Mr. Świng. Yes; I think that will be a good amendment in view of the Secretary's criticism.

Now, there are two other members of the delegation who would like to have 10 minutes apiece. I think they could be disposed of in 15 minutes apiece anyway, if you want to hear them to-night. That will conclude the statements on behalf of our delegation.

The CHAIRMAN. Who will you have first?
Mr. SWING. We would like to have Mr. Brooks.

The CHAIRMAN. We will be glad to hear you, Mr. Brooks. Give your name and residence and occupation.

STATEMENT OF MR. W. H. BROOKS, EL CENTRO, CALIF.

Mr. BROOKS. Mr. Chairman and members of the committee, my name is W. H. Brooks, pioneer rancher of Imperial Valley, Calif., post-office address, El Centro, Calif.

Mr. SWING. You are chairman of the board of supervisors of Imperial County? Mr. BROOKS. Also chairman of the board of supervisors; yes. The CHAIRMAN. How long have you lived in Imperial Valley ? Mr. BROOKS. I have lived there, I think, about 16 years. The CHAIRMAN. Have you been irrigating land during this time? Mr. BROOKS. Yes; my occupation has been ranching. The CHAIRMAN. And that includes raising crops by irrigation? Mr. BROOKS. Yes, sir.

Mr. Swing. You have been a rancher all the time you have been there?

Mr. BROOKS. I have been ranching there all the time and we do no ranching there except by irrigation.

The CHAIRMAN. Proceed with your statement.

Mr. BROOKS. Mr. Chairman and gentlemen of the committee, when I went to Imperial Valley in 1902, it was a desert. We had to go about 30 miles into Mexico to get cottonwood poles to make a framework for shade for ourselves and our horses. We had to go 15 miles to get brush to put on this frame work.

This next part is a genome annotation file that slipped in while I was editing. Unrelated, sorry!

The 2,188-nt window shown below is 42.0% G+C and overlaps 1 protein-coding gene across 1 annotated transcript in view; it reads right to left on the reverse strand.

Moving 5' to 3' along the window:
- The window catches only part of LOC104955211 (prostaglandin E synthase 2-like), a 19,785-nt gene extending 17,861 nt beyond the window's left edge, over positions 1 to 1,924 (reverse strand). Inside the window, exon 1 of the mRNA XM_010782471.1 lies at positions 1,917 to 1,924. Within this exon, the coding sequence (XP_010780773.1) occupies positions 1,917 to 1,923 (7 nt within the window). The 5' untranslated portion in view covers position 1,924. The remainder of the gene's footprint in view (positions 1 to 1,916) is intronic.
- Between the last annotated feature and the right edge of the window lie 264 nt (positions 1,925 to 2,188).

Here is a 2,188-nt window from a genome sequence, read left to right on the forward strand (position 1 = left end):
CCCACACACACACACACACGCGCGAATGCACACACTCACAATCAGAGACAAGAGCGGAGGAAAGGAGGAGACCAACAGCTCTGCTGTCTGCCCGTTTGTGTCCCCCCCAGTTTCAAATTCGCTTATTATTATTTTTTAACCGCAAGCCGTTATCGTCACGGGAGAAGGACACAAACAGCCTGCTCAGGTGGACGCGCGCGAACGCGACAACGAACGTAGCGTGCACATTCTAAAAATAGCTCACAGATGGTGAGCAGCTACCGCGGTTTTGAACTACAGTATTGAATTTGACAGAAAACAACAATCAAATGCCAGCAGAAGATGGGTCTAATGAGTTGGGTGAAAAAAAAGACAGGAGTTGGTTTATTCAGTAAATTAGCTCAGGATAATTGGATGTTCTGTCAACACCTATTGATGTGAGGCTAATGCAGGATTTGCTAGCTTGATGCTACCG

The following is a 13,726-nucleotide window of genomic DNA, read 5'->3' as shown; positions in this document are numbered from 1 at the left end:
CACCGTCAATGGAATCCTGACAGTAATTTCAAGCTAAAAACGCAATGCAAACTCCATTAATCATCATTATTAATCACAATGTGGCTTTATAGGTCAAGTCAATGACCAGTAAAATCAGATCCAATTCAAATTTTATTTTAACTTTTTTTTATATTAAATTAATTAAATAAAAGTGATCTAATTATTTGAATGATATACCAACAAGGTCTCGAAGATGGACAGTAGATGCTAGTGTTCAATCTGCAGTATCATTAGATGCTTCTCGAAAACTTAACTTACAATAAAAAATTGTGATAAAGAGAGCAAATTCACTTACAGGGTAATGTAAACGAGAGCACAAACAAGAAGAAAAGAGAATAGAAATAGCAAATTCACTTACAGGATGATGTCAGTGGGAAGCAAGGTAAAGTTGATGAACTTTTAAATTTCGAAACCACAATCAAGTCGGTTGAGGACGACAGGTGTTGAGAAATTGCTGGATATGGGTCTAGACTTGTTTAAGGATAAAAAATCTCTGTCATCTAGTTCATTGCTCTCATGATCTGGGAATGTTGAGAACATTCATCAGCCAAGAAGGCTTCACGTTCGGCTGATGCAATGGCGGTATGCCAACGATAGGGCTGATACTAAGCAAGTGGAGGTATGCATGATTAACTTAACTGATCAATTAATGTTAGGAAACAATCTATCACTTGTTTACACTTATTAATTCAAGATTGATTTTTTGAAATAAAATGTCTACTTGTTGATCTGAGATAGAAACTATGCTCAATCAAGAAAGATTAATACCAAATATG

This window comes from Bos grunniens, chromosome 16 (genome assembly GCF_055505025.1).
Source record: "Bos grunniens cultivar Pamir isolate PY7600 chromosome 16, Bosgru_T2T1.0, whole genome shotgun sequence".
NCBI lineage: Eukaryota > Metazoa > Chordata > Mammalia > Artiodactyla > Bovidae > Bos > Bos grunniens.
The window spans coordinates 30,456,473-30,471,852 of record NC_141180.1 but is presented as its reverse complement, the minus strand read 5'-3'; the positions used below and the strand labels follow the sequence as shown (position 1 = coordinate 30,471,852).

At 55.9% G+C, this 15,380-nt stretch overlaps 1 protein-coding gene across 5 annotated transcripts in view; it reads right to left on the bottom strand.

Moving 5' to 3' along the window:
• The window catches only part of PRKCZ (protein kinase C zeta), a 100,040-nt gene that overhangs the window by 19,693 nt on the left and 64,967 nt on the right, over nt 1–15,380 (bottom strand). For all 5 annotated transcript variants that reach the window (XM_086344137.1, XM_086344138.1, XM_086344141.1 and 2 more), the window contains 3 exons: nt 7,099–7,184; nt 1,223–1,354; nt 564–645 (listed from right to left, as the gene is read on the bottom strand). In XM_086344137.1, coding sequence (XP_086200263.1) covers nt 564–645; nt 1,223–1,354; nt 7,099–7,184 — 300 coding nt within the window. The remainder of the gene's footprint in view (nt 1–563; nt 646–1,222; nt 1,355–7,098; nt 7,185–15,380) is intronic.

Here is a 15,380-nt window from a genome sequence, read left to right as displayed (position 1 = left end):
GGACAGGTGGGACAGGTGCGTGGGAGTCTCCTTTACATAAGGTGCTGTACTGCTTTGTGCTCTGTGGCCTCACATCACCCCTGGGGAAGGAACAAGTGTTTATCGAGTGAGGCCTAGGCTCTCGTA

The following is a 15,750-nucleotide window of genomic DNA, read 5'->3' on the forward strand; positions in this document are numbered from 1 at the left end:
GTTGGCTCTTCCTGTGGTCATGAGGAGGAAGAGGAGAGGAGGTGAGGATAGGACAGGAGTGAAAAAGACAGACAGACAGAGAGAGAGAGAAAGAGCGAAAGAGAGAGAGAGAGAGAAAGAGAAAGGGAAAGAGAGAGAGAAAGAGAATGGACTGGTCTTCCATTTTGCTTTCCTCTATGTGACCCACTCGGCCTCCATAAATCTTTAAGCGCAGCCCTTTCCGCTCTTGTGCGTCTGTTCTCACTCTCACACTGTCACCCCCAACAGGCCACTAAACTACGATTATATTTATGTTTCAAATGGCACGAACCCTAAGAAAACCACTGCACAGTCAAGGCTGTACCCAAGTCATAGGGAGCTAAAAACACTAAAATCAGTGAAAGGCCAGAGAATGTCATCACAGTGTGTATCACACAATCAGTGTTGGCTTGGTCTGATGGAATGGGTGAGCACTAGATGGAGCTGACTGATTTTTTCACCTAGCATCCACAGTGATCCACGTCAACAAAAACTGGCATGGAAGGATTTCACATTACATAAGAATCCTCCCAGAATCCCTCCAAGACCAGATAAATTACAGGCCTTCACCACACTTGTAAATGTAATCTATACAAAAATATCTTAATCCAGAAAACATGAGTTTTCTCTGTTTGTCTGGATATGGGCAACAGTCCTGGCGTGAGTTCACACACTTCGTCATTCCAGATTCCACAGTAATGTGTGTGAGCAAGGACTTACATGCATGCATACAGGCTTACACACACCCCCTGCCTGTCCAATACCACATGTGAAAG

There was no railroad there at that time. Now the railroad company is selling $50,000 of tickets per month and large per cent of the travel goes out by auto.

Last year we shipped 18,000 cars of produce from the valley. We shipped 600,000 pounds of turkeys last year. Think of it gentlemen, about 40,000 turkeys being shipped annually from a place where a few years before there was nothing.

We have a man with us, I believe, that hauled the first dairy cow into the valley.

We last year produced 7,000,000 pounds of butter and have 20,000 dairy cows and 40,000 beef steers on feed.

Our assessed county valuation, $35,859,028, or about one-third of its market value.

Very often the land produces more than its value in one year. There have been cases where the landlord has offered a deed to the land for the crop that was on the land, and there have been many cases where the tenant has lost his crop for lack of water when there was a good supply in the river.